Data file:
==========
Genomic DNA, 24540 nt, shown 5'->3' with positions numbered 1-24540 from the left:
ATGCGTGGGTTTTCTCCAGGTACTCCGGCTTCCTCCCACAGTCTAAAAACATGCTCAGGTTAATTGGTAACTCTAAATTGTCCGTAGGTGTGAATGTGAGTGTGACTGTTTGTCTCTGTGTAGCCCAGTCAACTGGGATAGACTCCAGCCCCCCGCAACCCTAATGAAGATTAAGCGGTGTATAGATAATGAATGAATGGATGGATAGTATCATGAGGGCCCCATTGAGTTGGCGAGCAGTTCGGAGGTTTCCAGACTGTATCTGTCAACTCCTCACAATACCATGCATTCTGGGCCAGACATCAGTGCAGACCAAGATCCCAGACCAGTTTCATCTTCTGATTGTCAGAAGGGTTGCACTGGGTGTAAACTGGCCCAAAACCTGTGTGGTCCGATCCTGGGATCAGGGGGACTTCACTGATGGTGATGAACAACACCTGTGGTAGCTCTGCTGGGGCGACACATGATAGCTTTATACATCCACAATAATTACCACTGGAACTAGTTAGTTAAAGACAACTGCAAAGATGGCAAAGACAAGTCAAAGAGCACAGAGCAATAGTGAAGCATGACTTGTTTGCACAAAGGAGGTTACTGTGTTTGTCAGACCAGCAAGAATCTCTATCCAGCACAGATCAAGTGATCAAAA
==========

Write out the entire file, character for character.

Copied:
Genomic DNA, 24540 nt, shown 5'->3' with positions numbered 1-24540 from the left:
ATGCGTGGGTTTTCTCCAGGTACTCCGGCTTCCTCCCACAGTCTAAAAACATGCTCAGGTTAATTGGTAACTCTAAATTGTCCGTAGGTGTGAATGTGAGTGTGACTGTTTGTCTCTGTGTAGCCCAGTCAACTGGGATAGACTCCAGCCCCCCGCAACCCTAATGAAGATTAAGCGGTGTATAGATAATGAATGAATGGATGGATAGTATCATGAGGGCCCCATTGAGTTGGCGAGCAGTTCGGAGGTTTCCAGACTGTATCTGTCAACTCCTCACAATACCATGCATTCTGGGCCAGACATCAGTGCAGACCAAGATCCCAGACCAGTTTCATCTTCTGATTGTCAGAAGGGTTGCACTGGGTGTAAACTGGCCCAAAACCTGTGTGGTCCGATCCTGGGATCAGGGGGACTTCACTGATGGTGATGAACAACACCTGTGGTAGCTCTGCTGGGGCGACACATGATAGCTTTATACATCCACAATAATTACCACTGGAACTAGTTAGTTAAAGACAACTGCAAAGATGGCAAAGACAAGTCAAAGAGCACAGAGCAATAGTGAAGCATGACTTGTTTGCACAAAGGAGGTTACTGTGTTTGTCAGACCAGCAAGAATCTCTATCCAGCACAGATCAAGTGATCAAAA